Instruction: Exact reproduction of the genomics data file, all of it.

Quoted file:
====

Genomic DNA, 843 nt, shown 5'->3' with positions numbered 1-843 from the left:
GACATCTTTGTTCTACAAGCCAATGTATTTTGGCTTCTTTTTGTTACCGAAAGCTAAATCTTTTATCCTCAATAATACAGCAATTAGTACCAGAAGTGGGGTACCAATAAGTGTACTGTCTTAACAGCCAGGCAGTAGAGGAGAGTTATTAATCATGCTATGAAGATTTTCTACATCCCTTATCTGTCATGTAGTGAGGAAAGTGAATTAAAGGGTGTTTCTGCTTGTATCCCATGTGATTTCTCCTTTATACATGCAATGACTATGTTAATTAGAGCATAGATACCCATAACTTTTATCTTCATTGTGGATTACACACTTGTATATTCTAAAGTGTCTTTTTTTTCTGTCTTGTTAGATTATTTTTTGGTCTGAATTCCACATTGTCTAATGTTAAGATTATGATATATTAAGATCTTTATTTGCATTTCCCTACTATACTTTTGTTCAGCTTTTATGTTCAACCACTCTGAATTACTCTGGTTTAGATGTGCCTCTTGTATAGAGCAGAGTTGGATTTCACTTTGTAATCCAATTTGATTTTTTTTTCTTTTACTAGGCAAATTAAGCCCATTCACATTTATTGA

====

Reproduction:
Genomic DNA, 843 nt, shown 5'->3' with positions numbered 1-843 from the left:
GACATCTTTGTTCTACAAGCCAATGTATTTTGGCTTCTTTTTGTTACCGAAAGCTAAATCTTTTATCCTCAATAATACAGCAATTAGTACCAGAAGTGGGGTACCAATAAGTGTACTGTCTTAACAGCCAGGCAGTAGAGGAGAGTTATTAATCATGCTATGAAGATTTTCTACATCCCTTATCTGTCATGTAGTGAGGAAAGTGAATTAAAGGGTGTTTCTGCTTGTATCCCATGTGATTTCTCCTTTATACATGCAATGACTATGTTAATTAGAGCATAGATACCCATAACTTTTATCTTCATTGTGGATTACACACTTGTATATTCTAAAGTGTCTTTTTTTTCTGTCTTGTTAGATTATTTTTTGGTCTGAATTCCACATTGTCTAATGTTAAGATTATGATATATTAAGATCTTTATTTGCATTTCCCTACTATACTTTTGTTCAGCTTTTATGTTCAACCACTCTGAATTACTCTGGTTTAGATGTGCCTCTTGTATAGAGCAGAGTTGGATTTCACTTTGTAATCCAATTTGATTTTTTTTTCTTTTACTAGGCAAATTAAGCCCATTCACATTTATTGA